Momentum vs Mean Reversion


Most traders are probably familiar with these two main techniques- momentum trading and mean reversion.


As the names suggest, these two techniques represent two very different approaches towards trading. Momentum trading is one which you place trades on stocks which are having positive momentum in prices. High can go higher. You look out for several technical indicators to understand if a breakout has happened/going to happen from the price movement of the stocks. If yes, you will then be looking into initiating/adding your position into these stocks. In the past year, momentum trading has worked very well for tech stocks, especially Tesla.


On the contrary, mean reversion is an entirely different technique. It is one which you believe that the prices of stocks follow a certain mean. If the prices are too high, there is a certain belief that the prices will revert to the mean. The same thing happens if the prices are too low. You believe that the prices will eventually rise and revert to the mean. In fact, this has large similarities with value investing. You look out for stocks which are undervalued and invest in them. This hasn't exactly worked out too well in the past few years as compared to momentum trading when viewed broadly and hence value stocks didn't perform as well as expected. You may refer to this article which I wrote previously on value investing.

Given different trading time horizons though, both techniques could actually be useful as they each has their own advantages. In short time horizons (eg. days), mean reversion could actually prove to be useful as very few stocks go up straight for days in a row without any pullback. Hence, mean reversion strategies do work out in some sense as the stocks do either pullback if they have been going up or go up if they have been oversold. In that sense, short time horizons could favour mean reversion technique with the possibility of allowing the traders to accumulate and compound many small wins/profits. The risk usually happens when there is a sudden breakout in the price charts of the stocks which results in a large loss which might erode all the small wins/profits accumulated.


Sometimes, momentum trading works better in longer time horizons. Breakouts are likely not going to happen in short time horizons, even for stocks with positive price momentum. By holding the stocks for a longer period of time, the chances of getting a breakout in the prices increases. Of course, trading frequency associated with this strategy will be less than the mean reversion strategy and hence you will not be looking at accumulating or compounding many small wins/profits. A large win coupled with many small losses is usually the characteristic of this strategy. There a well written article on this comparison on quora and you might like to check it out.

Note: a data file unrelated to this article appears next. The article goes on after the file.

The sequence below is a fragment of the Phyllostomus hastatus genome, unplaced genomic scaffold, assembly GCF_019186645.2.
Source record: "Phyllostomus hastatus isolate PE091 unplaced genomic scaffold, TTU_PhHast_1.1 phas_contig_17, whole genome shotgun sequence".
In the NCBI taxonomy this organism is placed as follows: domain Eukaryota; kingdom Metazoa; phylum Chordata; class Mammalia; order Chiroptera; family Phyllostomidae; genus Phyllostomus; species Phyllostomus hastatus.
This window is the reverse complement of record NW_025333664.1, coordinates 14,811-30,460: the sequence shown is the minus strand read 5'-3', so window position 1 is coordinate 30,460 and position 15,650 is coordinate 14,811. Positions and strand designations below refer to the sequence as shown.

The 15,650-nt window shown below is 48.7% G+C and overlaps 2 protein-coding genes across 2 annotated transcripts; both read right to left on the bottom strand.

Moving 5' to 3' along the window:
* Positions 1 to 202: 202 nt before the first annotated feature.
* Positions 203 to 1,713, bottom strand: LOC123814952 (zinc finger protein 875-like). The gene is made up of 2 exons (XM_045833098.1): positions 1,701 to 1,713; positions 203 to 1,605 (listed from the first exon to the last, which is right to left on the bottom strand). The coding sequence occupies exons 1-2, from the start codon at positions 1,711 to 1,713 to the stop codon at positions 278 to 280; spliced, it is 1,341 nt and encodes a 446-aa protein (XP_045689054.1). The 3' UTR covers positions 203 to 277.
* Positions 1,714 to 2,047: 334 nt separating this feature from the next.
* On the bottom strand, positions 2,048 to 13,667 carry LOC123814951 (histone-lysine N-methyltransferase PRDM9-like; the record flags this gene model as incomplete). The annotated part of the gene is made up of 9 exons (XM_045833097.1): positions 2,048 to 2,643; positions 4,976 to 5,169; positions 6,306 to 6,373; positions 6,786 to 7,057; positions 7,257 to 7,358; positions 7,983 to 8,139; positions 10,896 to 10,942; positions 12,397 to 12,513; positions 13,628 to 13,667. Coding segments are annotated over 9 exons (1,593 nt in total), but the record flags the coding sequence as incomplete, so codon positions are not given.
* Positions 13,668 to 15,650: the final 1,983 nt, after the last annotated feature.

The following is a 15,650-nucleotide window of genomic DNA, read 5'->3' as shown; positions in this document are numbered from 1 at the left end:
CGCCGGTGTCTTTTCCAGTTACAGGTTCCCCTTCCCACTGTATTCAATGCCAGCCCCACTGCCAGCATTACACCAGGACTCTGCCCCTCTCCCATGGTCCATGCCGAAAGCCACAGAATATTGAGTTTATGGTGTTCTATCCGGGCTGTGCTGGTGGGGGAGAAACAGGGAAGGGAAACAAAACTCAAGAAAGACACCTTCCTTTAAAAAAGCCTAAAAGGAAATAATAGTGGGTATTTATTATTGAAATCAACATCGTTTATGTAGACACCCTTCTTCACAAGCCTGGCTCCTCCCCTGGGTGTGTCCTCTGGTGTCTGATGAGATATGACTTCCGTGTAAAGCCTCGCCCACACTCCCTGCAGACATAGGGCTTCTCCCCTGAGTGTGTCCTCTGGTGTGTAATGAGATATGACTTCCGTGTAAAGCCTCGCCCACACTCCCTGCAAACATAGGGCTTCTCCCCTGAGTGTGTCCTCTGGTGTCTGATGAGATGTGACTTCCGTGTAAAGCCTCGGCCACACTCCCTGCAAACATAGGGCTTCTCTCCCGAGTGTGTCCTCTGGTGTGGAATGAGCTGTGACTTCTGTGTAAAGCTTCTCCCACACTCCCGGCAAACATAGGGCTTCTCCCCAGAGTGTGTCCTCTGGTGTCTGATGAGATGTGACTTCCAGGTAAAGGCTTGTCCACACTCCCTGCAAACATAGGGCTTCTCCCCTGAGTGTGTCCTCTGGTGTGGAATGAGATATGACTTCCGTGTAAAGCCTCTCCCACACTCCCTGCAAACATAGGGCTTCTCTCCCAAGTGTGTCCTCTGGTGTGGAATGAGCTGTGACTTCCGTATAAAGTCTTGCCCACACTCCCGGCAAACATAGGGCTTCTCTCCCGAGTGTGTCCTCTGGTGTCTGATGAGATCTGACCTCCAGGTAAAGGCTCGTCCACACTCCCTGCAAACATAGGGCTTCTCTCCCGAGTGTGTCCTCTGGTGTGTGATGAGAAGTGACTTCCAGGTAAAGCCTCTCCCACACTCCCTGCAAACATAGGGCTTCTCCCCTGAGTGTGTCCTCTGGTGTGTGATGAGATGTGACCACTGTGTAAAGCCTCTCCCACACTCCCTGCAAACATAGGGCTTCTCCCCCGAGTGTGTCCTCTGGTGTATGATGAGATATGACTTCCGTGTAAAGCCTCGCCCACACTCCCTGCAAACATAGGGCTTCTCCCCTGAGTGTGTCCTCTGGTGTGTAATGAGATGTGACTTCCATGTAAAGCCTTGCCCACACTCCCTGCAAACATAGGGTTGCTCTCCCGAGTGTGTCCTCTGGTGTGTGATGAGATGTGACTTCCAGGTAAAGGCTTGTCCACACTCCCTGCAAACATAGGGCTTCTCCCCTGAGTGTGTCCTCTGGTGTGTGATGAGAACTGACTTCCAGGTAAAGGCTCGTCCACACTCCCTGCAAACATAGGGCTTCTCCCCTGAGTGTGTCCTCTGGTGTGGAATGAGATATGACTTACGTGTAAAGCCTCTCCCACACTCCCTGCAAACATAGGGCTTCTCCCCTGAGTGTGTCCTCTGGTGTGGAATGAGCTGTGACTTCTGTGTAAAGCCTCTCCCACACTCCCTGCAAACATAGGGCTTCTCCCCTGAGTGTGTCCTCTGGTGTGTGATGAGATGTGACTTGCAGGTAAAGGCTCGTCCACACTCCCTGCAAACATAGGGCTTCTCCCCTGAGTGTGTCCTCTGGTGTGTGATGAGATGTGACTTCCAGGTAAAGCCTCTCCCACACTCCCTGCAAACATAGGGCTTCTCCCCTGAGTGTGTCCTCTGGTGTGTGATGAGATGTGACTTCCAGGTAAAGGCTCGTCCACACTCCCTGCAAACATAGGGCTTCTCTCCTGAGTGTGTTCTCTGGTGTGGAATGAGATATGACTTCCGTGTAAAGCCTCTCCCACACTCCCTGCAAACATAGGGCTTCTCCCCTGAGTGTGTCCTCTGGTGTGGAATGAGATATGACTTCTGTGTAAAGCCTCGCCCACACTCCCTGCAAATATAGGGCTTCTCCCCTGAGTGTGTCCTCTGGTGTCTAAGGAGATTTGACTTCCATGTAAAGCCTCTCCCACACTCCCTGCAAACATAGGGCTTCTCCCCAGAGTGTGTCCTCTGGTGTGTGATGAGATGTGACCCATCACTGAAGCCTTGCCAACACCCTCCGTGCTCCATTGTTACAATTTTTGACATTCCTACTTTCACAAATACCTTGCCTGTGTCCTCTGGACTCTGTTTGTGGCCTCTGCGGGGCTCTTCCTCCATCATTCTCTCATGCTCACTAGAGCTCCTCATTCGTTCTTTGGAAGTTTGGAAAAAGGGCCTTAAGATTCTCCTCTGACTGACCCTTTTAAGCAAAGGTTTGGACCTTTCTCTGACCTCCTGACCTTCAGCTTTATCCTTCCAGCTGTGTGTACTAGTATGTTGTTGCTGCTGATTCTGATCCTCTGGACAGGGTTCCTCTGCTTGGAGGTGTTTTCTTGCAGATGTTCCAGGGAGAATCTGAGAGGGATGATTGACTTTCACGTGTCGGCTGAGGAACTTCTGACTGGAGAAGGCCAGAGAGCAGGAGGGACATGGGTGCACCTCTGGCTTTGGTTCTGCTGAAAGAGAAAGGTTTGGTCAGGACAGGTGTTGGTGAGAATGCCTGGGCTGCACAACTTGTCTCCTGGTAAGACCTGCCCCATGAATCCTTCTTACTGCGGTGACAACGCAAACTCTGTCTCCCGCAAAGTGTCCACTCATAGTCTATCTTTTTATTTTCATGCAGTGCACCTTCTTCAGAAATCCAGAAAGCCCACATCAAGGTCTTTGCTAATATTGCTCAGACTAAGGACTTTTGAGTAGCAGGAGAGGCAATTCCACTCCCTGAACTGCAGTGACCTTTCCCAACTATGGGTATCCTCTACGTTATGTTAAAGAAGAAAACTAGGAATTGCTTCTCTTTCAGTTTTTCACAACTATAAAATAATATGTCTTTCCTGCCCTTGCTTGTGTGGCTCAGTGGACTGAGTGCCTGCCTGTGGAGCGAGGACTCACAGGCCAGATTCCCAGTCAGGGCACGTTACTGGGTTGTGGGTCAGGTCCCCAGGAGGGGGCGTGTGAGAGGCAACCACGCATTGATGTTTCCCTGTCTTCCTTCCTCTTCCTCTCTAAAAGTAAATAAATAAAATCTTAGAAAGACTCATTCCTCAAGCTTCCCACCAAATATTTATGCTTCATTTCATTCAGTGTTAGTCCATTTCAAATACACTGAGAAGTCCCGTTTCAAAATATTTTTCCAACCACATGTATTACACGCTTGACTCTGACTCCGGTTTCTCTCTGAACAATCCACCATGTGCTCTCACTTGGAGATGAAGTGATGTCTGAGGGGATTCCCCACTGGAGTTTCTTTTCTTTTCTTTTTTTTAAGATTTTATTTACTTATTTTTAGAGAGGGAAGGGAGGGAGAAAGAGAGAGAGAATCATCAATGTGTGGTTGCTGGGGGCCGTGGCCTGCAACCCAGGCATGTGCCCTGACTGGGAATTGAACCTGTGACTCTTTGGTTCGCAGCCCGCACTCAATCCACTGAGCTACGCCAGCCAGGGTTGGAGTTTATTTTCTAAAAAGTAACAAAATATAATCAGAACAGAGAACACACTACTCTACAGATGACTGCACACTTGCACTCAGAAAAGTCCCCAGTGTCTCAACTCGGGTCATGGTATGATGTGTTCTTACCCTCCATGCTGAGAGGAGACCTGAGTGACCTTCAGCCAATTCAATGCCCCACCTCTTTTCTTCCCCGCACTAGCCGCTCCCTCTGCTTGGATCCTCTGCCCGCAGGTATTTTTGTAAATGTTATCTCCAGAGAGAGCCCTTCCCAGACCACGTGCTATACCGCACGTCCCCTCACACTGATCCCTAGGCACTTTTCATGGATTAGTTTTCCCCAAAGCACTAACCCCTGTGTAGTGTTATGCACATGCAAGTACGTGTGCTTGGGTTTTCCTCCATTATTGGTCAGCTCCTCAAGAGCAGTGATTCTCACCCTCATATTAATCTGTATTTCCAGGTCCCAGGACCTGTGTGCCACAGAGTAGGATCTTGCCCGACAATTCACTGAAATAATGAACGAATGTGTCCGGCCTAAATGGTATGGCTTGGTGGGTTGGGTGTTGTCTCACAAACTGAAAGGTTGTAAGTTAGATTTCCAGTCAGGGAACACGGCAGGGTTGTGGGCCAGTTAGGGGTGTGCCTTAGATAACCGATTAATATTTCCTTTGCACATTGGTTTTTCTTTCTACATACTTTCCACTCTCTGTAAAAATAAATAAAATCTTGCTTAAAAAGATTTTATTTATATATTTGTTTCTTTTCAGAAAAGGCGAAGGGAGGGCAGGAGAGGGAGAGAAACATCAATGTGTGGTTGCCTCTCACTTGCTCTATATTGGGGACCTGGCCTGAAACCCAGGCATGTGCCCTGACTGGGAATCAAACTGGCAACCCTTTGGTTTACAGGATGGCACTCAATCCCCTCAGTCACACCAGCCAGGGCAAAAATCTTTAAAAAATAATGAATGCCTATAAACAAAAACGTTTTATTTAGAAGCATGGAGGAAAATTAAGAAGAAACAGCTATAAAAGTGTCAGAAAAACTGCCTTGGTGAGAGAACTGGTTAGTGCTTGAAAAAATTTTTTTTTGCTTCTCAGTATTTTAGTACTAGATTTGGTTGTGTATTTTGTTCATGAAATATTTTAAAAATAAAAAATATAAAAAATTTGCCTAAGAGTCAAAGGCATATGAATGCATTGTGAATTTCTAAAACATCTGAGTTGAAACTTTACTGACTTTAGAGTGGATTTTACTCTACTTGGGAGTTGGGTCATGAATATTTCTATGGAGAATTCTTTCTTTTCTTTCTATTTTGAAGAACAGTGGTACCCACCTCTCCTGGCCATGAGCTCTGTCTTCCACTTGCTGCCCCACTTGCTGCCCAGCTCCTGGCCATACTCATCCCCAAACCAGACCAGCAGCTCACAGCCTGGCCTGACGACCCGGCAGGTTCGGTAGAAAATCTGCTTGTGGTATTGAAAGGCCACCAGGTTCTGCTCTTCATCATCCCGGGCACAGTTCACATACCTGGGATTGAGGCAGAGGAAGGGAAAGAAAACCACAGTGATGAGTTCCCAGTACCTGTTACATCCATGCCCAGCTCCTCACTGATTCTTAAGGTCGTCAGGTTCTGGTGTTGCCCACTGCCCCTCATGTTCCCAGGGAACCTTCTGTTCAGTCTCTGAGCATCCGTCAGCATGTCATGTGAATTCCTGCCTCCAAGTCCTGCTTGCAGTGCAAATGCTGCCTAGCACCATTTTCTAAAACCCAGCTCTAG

If both strategies are advantageous in different situations, could we accurately pinpoint when to use which strategy in the market from a data point of view. Well, the answer isn't as straightforward as it is.

Generally, the movement of the data could fall into three broad categories- mean reverting, random, trending. The categorisation of data into these three categories depend on the Hurst exponent value of the graphs. It generally represents the autocorrelations of the time series. If the Hurst exponent is less than 0.5, the data belong to the mean-reverting category. If the Hurst exponent is more than 0.5, the data belong to the trending category. Of course, if the Hurst exponent is 0.5, the data is then truly random. Theoretically speaking, it should be easy for us to understand which strategy to be using on a long term basis if the market data (eg. historical prices of S&P 500) falls under either the mean reverting category or the trending category. Unfortunately, it is very likely that the market data falls under the last category when viewed in the long term horizon- that is the random category. Hence, things aren't as straightforward as we want them to be.


So what could happen in 2021? Are we going to see a mean reversion after a relatively bull year in 2020 or is this strong trend likely to continue with more momentum? To be honest, I don't have a good answer to this and I don't think anyone has. However, I have some materials here which represent either side of the viewpoints and you might like to check them out.

In this particular article on Seeking Alpha, the author has made an analysis based on 100 years of S&P 500 data. Based on his analysis, it seems likely that certain reversion to mean might happen as the market now enters 2021 with a very high Shiller PE ratio of 33. When you enter the market with such a high Shiller PE ratio, it is likely that your future returns are likely to be lower (and hence a representation of a reversion to mean). I personally find this article insightful as it is littered with various tables and graphs to give you good visual representation of the data.


On the other hand, there is also this article on ofdollarsanddata.com which shares the view that breaking an all-time high is a bullish sign as it is very likely that you will see a continual breakthrough of all-time high in the near future- a sign of more momentum gains. This is backed with interesting data such as the days between all-time highs for S&P 500 over the past decades.


To be honest, it could be a situation whereby both could be right. We might be seeing more all-time highs in the near future yet the overall returns might be dismal when viewed in a longer time horizon- eg. 10 and 20 years. Of course, that is just how I interpret it and you are free to interpret them and have your views too.


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